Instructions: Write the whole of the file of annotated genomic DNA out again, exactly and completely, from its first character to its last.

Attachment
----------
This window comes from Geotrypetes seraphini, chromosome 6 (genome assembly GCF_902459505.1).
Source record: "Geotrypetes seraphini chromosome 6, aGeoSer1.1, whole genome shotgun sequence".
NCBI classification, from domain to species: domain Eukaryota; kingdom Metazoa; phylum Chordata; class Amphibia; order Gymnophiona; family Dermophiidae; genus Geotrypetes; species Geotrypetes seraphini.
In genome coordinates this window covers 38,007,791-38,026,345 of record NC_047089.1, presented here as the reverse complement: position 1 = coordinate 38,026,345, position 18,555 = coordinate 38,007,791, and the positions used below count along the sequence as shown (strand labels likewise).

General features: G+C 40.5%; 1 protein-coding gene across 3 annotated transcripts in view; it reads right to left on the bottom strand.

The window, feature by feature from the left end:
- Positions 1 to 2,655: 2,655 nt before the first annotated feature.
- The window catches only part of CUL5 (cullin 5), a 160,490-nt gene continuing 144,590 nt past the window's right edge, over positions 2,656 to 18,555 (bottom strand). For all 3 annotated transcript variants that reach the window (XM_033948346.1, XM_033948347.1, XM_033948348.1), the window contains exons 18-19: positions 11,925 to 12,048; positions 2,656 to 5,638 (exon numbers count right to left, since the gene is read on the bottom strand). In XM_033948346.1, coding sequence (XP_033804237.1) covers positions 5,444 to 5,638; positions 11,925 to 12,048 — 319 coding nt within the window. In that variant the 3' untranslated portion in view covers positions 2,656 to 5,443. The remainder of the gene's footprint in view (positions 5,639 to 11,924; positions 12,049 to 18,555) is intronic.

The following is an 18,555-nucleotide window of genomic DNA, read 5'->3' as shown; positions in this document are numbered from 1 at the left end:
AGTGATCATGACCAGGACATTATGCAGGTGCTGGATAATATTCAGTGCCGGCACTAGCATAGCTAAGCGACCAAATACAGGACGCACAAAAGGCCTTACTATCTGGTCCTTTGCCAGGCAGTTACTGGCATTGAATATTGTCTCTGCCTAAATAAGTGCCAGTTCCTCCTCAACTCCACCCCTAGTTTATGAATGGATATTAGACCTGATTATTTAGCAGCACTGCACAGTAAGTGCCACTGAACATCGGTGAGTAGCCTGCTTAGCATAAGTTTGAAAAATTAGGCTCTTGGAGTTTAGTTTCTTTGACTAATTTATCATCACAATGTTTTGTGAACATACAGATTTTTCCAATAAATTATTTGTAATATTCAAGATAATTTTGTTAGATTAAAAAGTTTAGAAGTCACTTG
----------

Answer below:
This window comes from Geotrypetes seraphini, chromosome 6 (genome assembly GCF_902459505.1).
Source record: "Geotrypetes seraphini chromosome 6, aGeoSer1.1, whole genome shotgun sequence".
NCBI classification, from domain to species: domain Eukaryota; kingdom Metazoa; phylum Chordata; class Amphibia; order Gymnophiona; family Dermophiidae; genus Geotrypetes; species Geotrypetes seraphini.
In genome coordinates this window covers 38,007,791-38,026,345 of record NC_047089.1, presented here as the reverse complement: position 1 = coordinate 38,026,345, position 18,555 = coordinate 38,007,791, and the positions used below count along the sequence as shown (strand labels likewise).

General features: G+C 40.5%; 1 protein-coding gene across 3 annotated transcripts in view; it reads right to left on the bottom strand.

The window, feature by feature from the left end:
- Positions 1 to 2,655: 2,655 nt before the first annotated feature.
- The window catches only part of CUL5 (cullin 5), a 160,490-nt gene continuing 144,590 nt past the window's right edge, over positions 2,656 to 18,555 (bottom strand). For all 3 annotated transcript variants that reach the window (XM_033948346.1, XM_033948347.1, XM_033948348.1), the window contains exons 18-19: positions 11,925 to 12,048; positions 2,656 to 5,638 (exon numbers count right to left, since the gene is read on the bottom strand). In XM_033948346.1, coding sequence (XP_033804237.1) covers positions 5,444 to 5,638; positions 11,925 to 12,048 — 319 coding nt within the window. In that variant the 3' untranslated portion in view covers positions 2,656 to 5,443. The remainder of the gene's footprint in view (positions 5,639 to 11,924; positions 12,049 to 18,555) is intronic.

The following is an 18,555-nucleotide window of genomic DNA, read 5'->3' as shown; positions in this document are numbered from 1 at the left end:
AGTGATCATGACCAGGACATTATGCAGGTGCTGGATAATATTCAGTGCCGGCACTAGCATAGCTAAGCGACCAAATACAGGACGCACAAAAGGCCTTACTATCTGGTCCTTTGCCAGGCAGTTACTGGCATTGAATATTGTCTCTGCCTAAATAAGTGCCAGTTCCTCCTCAACTCCACCCCTAGTTTATGAATGGATATTAGACCTGATTATTTAGCAGCACTGCACAGTAAGTGCCACTGAACATCGGTGAGTAGCCTGCTTAGCATAAGTTTGAAAAATTAGGCTCTTGGAGTTTAGTTTCTTTGACTAATTTATCATCACAATGTTTTGTGAACATACAGATTTTTCCAATAAATTATTTGTAATATTCAAGATAATTTTGTTAGATTAAAAAGTTTAGAAGTCACTTG